Ed McBain has always been one of those crime fiction writers that I said I'd get around to reading "one of these days." Well, the day finally came, and now I know what everyone's been talking about. Eighty Million Eyes (forty million viewers times two eyes each...) is a lean, mean fighting machine. No fluff. No lengthy descriptive passages. No character contemplating his or her navel. Two major plots. No subplots. This could be the recipe for something excruciatingly boring for a reader like me who likes character-driven plots and strong settings, but it most certainly isn't because Ed McBain was a master of his craft.
Written in 1966, there are no gun-toting CSI folks spraying everything down in luminol or running DNA tests, but you'd be amazed at the amount of evidence that can be found by good, dedicated detectives with sharp eyes-- detectives who have to track down a payphone in order to call the precinct. I do enjoy the science in modern crime fiction, but reading something like this from back in "the Stone Age" can be quite refreshing.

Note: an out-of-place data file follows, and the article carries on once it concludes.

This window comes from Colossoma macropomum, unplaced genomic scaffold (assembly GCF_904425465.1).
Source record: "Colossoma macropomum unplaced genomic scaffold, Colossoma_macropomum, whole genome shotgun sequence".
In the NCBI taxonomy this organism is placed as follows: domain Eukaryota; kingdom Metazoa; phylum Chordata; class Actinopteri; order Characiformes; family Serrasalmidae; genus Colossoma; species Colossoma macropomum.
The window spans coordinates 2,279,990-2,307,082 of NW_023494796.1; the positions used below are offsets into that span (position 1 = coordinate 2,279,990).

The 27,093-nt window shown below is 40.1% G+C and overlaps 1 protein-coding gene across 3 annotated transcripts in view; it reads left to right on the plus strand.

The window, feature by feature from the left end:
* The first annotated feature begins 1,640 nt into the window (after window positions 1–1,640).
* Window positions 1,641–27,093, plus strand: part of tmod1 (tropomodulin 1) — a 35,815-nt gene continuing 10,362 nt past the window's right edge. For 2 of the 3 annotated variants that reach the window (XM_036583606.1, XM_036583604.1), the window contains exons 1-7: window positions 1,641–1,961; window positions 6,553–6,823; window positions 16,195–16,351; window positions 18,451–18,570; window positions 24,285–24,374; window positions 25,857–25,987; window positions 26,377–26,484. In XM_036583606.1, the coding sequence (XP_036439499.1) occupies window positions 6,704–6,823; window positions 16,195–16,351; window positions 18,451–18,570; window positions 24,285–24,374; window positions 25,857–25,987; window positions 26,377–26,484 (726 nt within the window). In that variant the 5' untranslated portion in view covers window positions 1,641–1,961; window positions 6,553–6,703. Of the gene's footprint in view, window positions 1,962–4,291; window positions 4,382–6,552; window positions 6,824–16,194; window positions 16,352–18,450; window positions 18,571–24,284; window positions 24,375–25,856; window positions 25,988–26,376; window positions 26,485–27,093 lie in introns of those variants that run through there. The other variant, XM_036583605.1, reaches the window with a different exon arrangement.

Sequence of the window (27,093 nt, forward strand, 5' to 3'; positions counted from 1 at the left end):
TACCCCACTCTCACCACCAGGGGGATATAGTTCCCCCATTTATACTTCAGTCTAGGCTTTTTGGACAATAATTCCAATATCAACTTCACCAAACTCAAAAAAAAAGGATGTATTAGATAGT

This is around the twentieth book in this series, and although it's the first I've read, I didn't feel as though I'd been dropped on my head in the middle of the story. McBain's lean prose style brought this big city to life, I got to know some first-rate detectives, and I read a couple of scenes where my blood ran cold. This author pulls you right into the story. I want to thank the person who finally nudged me through the door of the 87th Precinct. As Arnie would say, "I'll be back!"